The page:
Christmas time is here. Happiness and cheer. Time for all that children call… I could go on.
I know people who firmly believe Christmas is just one day or that Christmas is a series of days following a strict Christian tradition of festival observances that have been made up and modified over the centuries. But to me, it’s Christmas Time. It lasts for weeks, and it begins and ends when I feel like it. I’ve been feeling like it for a couple of weeks, with a tree and cookies and Charles Shultz characters swirling on ice and singing “Snowflakes in the air. Carols everywhere. Olden times and ancient rhymes of love and dreams to share.”
With all of this nostalgic tradition I have collected, though, I must say the highlight so far has been last night’s orchestra concert, our annual Christmas concert we call “Yuletide Celebration.” We have created our own tradition for this thing—a community children’s chorus and the Tom Paxton song, “The Marvelous Toy.” Last night, we also performed some sweet tunes from Home Alone—seriously, the movies might be silly, but the music is gorgeous—and two scenes from Nutcracker with a local dance studio providing the Snow Queen and snowflakes and Claira.
We also brought in a high school women’s choir to sing “In the Bleak Midwinter,” with such a sweet orchestration of the Holst tune, you had to wipe your eyes when they were finished. They also sang a Vivaldi tune and joined the little kids.
And we performed “Music for A December Day,” a piece composed by Conductor Eric that is larger than life. It’s personal for him and opens with scenes from a snowy New England wood, and then it quickly jumps to the sound of his boys running down the stairs on Christmas morning to pillage Santa’s gifts under the tree. There are carols and “Hey ho, nobody home, meat nor drink nor money have we none” with a brass bass line that changes your heart beat for a minute (one of my favorite moments), and fierce becoming delicate becoming powerful. And it all ends piled on—this particular December Day is the result of two thousand years of history mixed with speculation mixed with myth mixed with tradition mixed with personal nostalgia mixed with the gifts we give to children and the hopes we have for future December Days. This particular December Day, both the holiday and the music, is larger than life as I said, and when you’ve finished playing it (and living it), you feel as though you need to flop down on the sofa and catch your breath, the played notes and spent wrapping paper and leftover turkey laying crumpled at your feet.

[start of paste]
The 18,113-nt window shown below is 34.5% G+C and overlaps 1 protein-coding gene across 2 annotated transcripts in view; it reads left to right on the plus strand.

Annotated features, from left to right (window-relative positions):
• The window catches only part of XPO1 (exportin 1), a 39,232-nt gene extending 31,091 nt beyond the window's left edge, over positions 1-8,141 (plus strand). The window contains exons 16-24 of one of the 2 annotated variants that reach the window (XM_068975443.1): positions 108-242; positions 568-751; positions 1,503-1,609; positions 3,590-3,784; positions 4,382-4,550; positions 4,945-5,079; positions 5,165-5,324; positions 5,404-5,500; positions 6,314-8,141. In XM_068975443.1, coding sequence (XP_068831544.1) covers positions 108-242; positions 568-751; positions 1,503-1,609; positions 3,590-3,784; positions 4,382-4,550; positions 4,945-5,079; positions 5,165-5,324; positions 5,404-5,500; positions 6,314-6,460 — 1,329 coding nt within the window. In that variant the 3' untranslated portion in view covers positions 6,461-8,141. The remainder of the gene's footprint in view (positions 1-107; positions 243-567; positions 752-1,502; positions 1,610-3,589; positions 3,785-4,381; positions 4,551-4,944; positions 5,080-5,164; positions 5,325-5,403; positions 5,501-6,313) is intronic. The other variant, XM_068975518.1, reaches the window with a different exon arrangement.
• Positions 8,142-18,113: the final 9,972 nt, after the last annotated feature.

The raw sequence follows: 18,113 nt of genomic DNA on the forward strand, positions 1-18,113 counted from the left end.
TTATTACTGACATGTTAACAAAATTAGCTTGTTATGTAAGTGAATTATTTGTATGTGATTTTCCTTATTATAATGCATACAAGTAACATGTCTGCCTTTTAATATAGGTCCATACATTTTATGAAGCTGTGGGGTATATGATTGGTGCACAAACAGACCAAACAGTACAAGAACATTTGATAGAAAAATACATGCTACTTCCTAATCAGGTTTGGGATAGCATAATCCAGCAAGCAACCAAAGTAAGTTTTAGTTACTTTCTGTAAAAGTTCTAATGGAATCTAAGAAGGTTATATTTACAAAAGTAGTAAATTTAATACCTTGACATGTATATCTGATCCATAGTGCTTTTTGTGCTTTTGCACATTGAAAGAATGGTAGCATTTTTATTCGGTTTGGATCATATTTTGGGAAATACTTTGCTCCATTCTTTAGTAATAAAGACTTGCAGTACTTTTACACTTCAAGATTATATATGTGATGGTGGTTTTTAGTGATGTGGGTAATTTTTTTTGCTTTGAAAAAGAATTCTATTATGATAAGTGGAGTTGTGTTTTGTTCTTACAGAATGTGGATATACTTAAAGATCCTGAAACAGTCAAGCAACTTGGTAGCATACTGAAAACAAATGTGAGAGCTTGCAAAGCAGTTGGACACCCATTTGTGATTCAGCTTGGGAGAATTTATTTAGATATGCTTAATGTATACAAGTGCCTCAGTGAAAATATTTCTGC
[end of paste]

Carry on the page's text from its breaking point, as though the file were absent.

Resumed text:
A small brass ensemble began on the proscenium (a word I’ve learned—it’s the part of the stage in front of the curtain), and we played antiphonally against the onstage brass. Then we headed back stage for a distant call and then joined the rest for the piling on as I’ve described. The whole thing is exhilarating and so full of anticipation. Eric is a self-confessed ADD personality, and his meters change without warning and frequently. There is no resting in this piece, and you don’t know what’s just around the corner—is it a steady 4/4 or is it a moment of 5/4 that leads to 6/8 that leads to a 4/4? You anticipate the next moment just as you anticipate the best moments of the holiday, that December Day, just as a child running down the stairs can’t wait to see what’s under the tree or in the stocking, and what’s that in the oven that smells so wonderful, and where are my favorite cookies we have every year and only at Christmas, only on this one December Day that ends too soon?
On the heels of the unspeakable massacre in Connecticut that makes you doubt the future of Mankind, being on stage with singing children, whose parents have packed the hall, and playing music like “In the Bleak Midwinter” and “Music for A December Day,” I left the stage at the end filled with hopes for great things for our species. We can be knocked flat by the acts of the worst of us, or the most damaged of us, but we know how to get back up, and we know how to make things right.
For those parents in Connecticut who have lost their children—no, whose children were taken from them—things will never be right again, so I won’t pretend making music for one evening can fix all things.
But I will say this—tragedy humbles us and reminds us we are merely human. Making music may seem a humble response, like throwing a thimbleful of water on a raging flame, but it is one of the greatest forms of communication we humans have, and its effect is so powerful that it has the ability to lift us up above the worst of ourselves and show us our best, to remind each other what goodness we are capable of.
Christmas time is here. We’ll be drawing near. Oh, that we could always see such spirit through the year. Oh, that we could always see such spirit through the year.